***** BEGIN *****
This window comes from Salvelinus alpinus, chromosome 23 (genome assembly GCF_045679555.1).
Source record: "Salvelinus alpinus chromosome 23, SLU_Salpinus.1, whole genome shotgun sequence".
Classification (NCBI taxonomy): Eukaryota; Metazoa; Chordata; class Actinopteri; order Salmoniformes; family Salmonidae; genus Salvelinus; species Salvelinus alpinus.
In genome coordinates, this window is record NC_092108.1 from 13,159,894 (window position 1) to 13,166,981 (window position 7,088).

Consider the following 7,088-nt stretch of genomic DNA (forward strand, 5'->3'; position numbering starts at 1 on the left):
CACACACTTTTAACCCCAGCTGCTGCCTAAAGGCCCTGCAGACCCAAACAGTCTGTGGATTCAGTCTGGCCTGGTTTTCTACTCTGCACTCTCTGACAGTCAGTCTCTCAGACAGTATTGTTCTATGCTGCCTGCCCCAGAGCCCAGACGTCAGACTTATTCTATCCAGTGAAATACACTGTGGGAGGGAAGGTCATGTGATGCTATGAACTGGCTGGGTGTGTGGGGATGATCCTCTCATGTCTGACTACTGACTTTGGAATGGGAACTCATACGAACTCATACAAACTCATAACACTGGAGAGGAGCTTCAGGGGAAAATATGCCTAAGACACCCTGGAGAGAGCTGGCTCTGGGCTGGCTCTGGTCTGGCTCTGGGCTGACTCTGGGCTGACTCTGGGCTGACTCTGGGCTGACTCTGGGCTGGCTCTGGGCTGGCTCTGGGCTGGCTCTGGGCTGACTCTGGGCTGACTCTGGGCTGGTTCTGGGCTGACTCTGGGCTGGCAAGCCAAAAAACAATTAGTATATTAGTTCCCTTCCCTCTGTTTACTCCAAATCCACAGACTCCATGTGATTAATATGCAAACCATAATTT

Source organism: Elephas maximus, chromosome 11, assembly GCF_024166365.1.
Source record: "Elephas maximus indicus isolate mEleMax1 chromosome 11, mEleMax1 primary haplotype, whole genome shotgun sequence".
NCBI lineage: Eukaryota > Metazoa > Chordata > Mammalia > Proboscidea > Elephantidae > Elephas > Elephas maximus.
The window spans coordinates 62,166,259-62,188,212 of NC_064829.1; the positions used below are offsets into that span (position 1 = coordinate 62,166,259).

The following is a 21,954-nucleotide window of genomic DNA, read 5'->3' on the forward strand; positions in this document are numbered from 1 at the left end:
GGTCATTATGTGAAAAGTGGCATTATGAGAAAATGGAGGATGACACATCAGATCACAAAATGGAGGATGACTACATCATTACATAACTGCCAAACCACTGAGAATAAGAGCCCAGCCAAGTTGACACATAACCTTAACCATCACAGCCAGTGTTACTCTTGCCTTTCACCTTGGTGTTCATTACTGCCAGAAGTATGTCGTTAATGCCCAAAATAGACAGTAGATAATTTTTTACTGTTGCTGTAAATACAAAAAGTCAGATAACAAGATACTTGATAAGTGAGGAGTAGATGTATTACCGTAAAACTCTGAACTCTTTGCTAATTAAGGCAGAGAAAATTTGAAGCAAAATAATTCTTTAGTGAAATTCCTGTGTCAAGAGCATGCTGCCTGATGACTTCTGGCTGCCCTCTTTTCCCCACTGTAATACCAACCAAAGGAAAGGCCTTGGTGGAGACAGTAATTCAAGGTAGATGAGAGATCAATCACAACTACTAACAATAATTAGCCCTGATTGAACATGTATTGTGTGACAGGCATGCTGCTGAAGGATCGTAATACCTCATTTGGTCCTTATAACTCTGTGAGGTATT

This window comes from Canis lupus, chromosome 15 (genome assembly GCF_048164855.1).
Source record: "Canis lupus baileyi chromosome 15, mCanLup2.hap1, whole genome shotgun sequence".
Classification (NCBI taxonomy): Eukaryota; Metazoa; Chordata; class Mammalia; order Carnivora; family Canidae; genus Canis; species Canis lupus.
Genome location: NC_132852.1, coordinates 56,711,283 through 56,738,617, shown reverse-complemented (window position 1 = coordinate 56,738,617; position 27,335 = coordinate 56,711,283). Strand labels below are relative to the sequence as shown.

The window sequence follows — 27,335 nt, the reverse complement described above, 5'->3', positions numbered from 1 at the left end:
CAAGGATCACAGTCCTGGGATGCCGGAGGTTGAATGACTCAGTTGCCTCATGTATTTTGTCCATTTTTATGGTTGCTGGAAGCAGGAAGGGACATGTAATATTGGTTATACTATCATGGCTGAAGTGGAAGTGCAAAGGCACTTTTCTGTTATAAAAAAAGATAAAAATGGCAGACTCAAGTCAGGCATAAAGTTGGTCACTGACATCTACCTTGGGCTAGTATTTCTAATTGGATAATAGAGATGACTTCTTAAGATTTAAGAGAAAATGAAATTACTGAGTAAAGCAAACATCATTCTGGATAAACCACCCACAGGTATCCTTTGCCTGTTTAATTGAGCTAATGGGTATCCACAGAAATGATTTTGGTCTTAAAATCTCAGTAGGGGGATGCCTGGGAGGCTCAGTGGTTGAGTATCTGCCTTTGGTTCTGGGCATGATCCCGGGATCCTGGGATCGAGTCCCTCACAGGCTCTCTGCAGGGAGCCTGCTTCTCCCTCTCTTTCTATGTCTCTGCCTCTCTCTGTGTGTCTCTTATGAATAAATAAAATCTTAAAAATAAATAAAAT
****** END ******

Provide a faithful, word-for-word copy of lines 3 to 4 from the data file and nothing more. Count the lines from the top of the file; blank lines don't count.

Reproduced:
Classification (NCBI taxonomy): Eukaryota; Metazoa; Chordata; class Actinopteri; order Salmoniformes; family Salmonidae; genus Salvelinus; species Salvelinus alpinus.
In genome coordinates, this window is record NC_092108.1 from 13,159,894 (window position 1) to 13,166,981 (window position 7,088).